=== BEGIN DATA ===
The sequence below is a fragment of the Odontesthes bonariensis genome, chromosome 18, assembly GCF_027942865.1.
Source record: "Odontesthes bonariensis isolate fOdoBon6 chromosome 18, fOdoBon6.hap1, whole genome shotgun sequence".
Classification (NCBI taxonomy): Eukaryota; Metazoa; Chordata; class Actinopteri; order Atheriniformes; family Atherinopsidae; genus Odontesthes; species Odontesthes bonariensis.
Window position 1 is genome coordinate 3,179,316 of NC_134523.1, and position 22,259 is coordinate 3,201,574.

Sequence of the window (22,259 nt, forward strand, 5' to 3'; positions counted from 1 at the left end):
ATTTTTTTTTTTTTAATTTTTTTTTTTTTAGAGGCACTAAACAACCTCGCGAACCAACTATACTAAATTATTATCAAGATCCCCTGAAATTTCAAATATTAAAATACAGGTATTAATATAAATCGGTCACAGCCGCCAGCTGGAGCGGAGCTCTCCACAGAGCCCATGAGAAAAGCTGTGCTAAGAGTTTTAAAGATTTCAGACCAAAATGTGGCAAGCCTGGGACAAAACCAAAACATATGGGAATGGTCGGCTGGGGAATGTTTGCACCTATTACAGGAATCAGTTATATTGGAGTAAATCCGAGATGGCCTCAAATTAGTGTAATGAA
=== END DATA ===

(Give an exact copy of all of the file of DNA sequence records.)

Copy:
The sequence below is a fragment of the Odontesthes bonariensis genome, chromosome 18, assembly GCF_027942865.1.
Source record: "Odontesthes bonariensis isolate fOdoBon6 chromosome 18, fOdoBon6.hap1, whole genome shotgun sequence".
Classification (NCBI taxonomy): Eukaryota; Metazoa; Chordata; class Actinopteri; order Atheriniformes; family Atherinopsidae; genus Odontesthes; species Odontesthes bonariensis.
Window position 1 is genome coordinate 3,179,316 of NC_134523.1, and position 22,259 is coordinate 3,201,574.

Sequence of the window (22,259 nt, forward strand, 5' to 3'; positions counted from 1 at the left end):
ATTTTTTTTTTTTTAATTTTTTTTTTTTTAGAGGCACTAAACAACCTCGCGAACCAACTATACTAAATTATTATCAAGATCCCCTGAAATTTCAAATATTAAAATACAGGTATTAATATAAATCGGTCACAGCCGCCAGCTGGAGCGGAGCTCTCCACAGAGCCCATGAGAAAAGCTGTGCTAAGAGTTTTAAAGATTTCAGACCAAAATGTGGCAAGCCTGGGACAAAACCAAAACATATGGGAATGGTCGGCTGGGGAATGTTTGCACCTATTACAGGAATCAGTTATATTGGAGTAAATCCGAGATGGCCTCAAATTAGTGTAATGAA